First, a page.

Every month, I drink a whole scad of Minnesota beers, and I share my notes here, in this funny little column that I’ve been writing, depending how you count it, for 87 months. Now, that all comes to an end.
In that epoch, thousands of Minnesota beers have been released. Breweries have opened and closed. I got married, had two kids, and, weeks ago, bought a house in Maine. And on that last point: This edition brings an end to my tenure as the writer of Local Suds, as it was known in City Pages, and now Doin’ Beers, as it lives on in Racket.
It’s been an honor—sappy shit incoming!—to write this little list every month for these last seven-odd years, and I thank the dozens of you who bothered to read it. If this column led you to even one beer you enjoyed, hallelujah. It wasn’t in vain.
For the farewell edition, I wanted to look back at my time here and highlight some of the consistently incredible beers that propelled me from month to month. In the tide of new beers coming every day, these were the beers I’ll look back on fondly from my nine-year tenure as a Minnesotan.
Castle Danger Castle Cream Ale Cream Ale, 5.5% ABV, n/a IBU
I’ve written about this before, but I served Castle Cream Ale as the highlight beer at my wedding, and the guests—many of whom had never been to Minnesota before—drank me out of stock by 8 p.m. It’s obvious why. This is perhaps the most eminently drinkable beer made in the North Star State. With a fully round malt flavor and a corn-like sweetness, it’s the ideal everyday beer. I don’t think there’s a can I’ve popped more times since I moved to Minnesota in 2014.
BlackStack Fugazi Italian Pilsner, 4.8% ABV, n/a IBU
BlackStack is more renowned for its big, murky IPAs and cobbler-style sours, but what makes all that maximalist shit work is that fact that the St. Paul brewery knows exactly what it’s doing. If you can’t make a beer that meets table stakes, you can’t make a beer that surges across the flavor spectrum. Fugazi, a perfectly crisp and balanced pils that breaks clean as a biscuit across the palate, is the beer that proves BlackStack is among the top of the top in Minnesota.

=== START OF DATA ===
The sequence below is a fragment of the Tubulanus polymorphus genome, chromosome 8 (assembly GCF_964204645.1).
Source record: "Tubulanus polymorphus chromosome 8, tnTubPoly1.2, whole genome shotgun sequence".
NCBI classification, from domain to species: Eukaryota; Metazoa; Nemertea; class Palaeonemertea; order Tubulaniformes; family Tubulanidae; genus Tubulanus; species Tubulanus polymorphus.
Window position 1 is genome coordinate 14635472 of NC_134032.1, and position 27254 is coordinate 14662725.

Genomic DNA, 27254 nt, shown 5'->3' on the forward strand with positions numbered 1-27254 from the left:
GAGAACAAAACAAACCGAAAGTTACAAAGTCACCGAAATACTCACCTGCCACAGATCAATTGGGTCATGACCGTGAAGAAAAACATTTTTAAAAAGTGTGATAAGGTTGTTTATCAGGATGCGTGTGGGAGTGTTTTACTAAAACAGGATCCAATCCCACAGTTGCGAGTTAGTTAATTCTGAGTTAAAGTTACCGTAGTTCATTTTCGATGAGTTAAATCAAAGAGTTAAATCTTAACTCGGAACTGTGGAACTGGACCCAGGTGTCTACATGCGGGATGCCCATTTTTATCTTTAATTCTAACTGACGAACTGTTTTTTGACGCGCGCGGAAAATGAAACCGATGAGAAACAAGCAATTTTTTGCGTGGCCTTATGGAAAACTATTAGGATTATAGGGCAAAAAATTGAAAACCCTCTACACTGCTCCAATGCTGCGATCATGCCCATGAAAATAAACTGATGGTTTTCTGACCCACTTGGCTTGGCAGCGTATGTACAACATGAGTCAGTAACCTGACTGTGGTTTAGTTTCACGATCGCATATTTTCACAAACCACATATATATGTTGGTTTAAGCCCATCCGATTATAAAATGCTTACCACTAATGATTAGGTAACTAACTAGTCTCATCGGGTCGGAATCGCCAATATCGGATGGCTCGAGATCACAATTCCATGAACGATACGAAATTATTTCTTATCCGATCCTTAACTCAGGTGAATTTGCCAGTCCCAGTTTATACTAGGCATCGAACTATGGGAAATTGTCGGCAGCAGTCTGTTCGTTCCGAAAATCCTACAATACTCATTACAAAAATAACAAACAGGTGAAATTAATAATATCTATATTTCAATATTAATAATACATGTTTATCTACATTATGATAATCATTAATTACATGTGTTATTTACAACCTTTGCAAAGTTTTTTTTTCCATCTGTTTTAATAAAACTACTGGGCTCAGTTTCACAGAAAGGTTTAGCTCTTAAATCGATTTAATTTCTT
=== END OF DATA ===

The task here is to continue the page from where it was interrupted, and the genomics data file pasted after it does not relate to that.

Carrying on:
Junkyard Riding with Jules Hazy IPA, 9% ABV, n/a IBU
Yes, Riding with Jules is fantastic, but this is really a stand-in for any Junkyard NE IPA. I just so happened to have the matching glassware for this Pulp Fiction-themed juicy beer, so it made the countdown. Living in Minnesota through the Haze CrazeTM, I’ve seen so many breweries try to glom onto the trend with gross-ass undercooked IPAs. Meanwhile, Moorhead’s Junkyard has been creaming every New England they’ve come out with—and they come out with five a week. Junkyard is a dream factory, and Minnesotans are lucky to have their fast-turning concoctions in 16 oz. cans all over the metro.
Utepils Loonar Eclipse Czech Dark Lager, 5.1% ABV, 42 IBU
There's no beer that I fell in love with as immediately as Loonar Eclipse. The creamy, sultry tmavé is a beer that I bought nearly on instinct for years. I could not deny its call from the cold box. It’s also the best local example of the Czech dark lager, a style whose unheralded trendiness was one of my favorite surprises of the past decade, though Fair State’s Tmavé Pivo was close.
Fair State Lichtenhainer Lichtenhainer, 5.1% ABV, 10 IBU
Speaking of: A bias that I've poorly hidden over my years in Minneapolis is my undying admiration for Fair State. It’s a brewery that simply does everything right, from haze bombs to snappingly crisp pilsners to this maddening smoked sour.
The first time I had Lichtenhainer was on tap at Common Roots, and I was immediately beguiled. It tasted like, as I dissected in October, Black Forest ham. I know that sounds weird, and it is, but the beer is very intentional. By using beechwood and oak smoked malt sour wheat and wild yeast, Fair State created a beer that, as co-founder Niko Tonks told me, “shrinks the room.” Suddenly, you are arrested by the glass in front of you, taking in the exotic bouquet of flavors it presents you.
Lichetenhainer is a taproom exclusive now, because I don’t think you can sell a lot of ham beer to Hamm’s drinkers, though it is emblematic of the kind of pioneering spirit Fair State gives to the Twin Cities.